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guy and girl meditating in a room

17 meditation myths that waste your time

You probably know meditation can change your life right? But when I began meditating, I learned quickly that there’s a lot of people passing down false stories about the process.

I’m going to show you the main meditation myths that prevent good people like you from meditating every day.

And I’ll dispel those myths once and for all so you can meditate, get more done, enjoy your precious time with family, and 10X your zest for life!

1. Meditation Myth: I Can’t Stop My Mind From Thinking

relaxed businessman thinking in chair

Many over achievers and type A personalities stay away from meditation because of this myth. But in reality, meditation doesn’t require you to stop your mind from thinking.

Sasha Bronner from the huffington post sums it up best, “meditation is about tuning in – not tuning out.”

Attempting to quiet your mind often leads to more frustration than it’s worth.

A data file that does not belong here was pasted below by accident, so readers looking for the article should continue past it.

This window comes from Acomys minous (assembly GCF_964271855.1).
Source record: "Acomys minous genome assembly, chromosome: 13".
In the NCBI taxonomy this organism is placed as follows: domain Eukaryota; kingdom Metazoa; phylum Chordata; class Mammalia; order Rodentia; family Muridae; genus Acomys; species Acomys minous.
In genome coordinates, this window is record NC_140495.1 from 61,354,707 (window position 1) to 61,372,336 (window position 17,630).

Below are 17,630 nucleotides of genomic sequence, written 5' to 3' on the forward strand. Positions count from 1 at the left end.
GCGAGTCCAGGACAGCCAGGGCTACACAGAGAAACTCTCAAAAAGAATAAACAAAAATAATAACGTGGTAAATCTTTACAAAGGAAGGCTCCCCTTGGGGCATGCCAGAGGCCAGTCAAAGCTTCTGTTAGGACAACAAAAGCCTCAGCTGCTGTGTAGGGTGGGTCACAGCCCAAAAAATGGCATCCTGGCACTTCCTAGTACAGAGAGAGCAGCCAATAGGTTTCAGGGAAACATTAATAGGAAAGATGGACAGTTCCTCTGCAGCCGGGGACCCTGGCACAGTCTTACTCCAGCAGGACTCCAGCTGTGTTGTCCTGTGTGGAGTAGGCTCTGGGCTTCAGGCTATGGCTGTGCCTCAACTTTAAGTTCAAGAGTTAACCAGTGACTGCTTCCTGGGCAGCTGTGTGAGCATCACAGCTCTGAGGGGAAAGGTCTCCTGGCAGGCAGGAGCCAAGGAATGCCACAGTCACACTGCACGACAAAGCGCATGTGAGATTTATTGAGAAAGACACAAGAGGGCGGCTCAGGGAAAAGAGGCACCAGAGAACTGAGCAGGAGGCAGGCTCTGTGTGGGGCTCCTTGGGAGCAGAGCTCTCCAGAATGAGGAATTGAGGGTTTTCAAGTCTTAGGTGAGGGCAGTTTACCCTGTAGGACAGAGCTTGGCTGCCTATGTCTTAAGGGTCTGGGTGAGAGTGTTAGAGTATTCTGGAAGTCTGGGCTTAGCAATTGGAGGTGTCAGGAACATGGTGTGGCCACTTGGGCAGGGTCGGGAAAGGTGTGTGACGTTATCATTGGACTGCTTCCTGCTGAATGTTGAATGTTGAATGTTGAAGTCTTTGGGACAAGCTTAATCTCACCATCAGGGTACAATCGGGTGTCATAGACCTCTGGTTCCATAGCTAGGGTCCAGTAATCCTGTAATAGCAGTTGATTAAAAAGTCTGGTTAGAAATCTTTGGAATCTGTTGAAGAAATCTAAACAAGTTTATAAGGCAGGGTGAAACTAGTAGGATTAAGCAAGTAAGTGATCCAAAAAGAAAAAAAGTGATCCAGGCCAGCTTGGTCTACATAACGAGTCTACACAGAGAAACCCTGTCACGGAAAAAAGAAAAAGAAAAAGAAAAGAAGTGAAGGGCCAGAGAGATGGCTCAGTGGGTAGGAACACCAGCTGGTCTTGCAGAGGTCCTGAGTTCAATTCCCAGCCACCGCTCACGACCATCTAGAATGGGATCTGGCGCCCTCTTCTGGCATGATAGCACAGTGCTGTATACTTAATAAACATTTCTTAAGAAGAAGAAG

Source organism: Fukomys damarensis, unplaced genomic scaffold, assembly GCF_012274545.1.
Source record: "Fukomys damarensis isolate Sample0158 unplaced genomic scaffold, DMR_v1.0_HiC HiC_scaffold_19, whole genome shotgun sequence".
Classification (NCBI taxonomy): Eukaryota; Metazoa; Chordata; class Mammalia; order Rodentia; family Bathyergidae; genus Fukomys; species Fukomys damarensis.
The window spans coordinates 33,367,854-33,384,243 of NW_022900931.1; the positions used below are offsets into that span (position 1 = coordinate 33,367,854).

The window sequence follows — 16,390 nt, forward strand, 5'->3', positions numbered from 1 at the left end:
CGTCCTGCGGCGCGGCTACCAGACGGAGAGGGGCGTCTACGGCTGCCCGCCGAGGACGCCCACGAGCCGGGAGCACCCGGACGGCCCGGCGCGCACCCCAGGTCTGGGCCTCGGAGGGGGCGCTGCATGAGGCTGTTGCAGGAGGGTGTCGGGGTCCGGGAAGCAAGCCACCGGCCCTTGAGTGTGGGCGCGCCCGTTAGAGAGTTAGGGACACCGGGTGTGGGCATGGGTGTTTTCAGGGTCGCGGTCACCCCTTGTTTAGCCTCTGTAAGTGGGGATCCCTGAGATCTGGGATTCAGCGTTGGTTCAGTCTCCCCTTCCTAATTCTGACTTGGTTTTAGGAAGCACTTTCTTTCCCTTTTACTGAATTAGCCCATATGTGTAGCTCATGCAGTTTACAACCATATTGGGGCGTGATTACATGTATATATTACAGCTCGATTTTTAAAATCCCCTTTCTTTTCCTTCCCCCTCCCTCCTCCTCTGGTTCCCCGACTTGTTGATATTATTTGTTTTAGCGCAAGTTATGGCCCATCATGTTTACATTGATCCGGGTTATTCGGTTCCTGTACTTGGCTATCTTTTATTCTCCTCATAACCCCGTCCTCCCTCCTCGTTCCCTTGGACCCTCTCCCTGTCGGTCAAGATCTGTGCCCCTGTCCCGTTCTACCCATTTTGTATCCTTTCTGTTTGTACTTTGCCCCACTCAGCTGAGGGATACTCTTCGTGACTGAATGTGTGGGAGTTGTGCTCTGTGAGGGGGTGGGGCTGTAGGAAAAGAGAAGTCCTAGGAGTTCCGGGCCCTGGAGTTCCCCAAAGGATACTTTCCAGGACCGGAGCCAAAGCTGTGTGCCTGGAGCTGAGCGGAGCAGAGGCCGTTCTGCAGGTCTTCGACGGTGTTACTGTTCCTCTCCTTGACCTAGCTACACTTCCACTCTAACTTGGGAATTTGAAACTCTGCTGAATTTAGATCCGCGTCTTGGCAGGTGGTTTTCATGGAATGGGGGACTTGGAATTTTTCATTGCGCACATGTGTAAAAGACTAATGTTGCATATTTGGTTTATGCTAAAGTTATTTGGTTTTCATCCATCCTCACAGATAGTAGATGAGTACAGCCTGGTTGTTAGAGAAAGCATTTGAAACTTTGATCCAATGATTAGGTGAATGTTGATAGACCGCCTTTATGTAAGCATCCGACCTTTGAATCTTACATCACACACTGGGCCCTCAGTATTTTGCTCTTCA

We have something like 65,000 thoughts per day. Simply shutting those off can feel impossible. But we do have the ability to choose how much attention we pay to our thoughts.

In fact those who say “I think to much to meditate” are the ones who can benefit the most. Because this is often the people who think a lot…about very random topics.

Rather than shutting off the thought, honing your meditation in on focusing your thoughts will serve you well.

If you do want to calm the chatter though, practice directing your focus to your breath. By redirecting your mind away from chatter and onto something such as your breath or an object in the room you can begin minimizing the noise and clearing your mind.

Just remember that thought is natural. So don’t get frustrated when you find yourself thinking about chores and “to-do’s”. Just get back into your meditation when you notice your mind wandering.

2. Meditation Myth: I’m Too Busy

man riding moped

This is another common myth and one that I have personally fallen into many times. When I wake up in the morning, usually the first things that enter my mind are my to-do’s. I ask myself what I want to accomplish today and find myself adding one thing after another to my list.

Even though my list is never-ending, I would catch myself still setting the goal of completing my list today. And I would put pressure on myself to complete the list…which is stressful.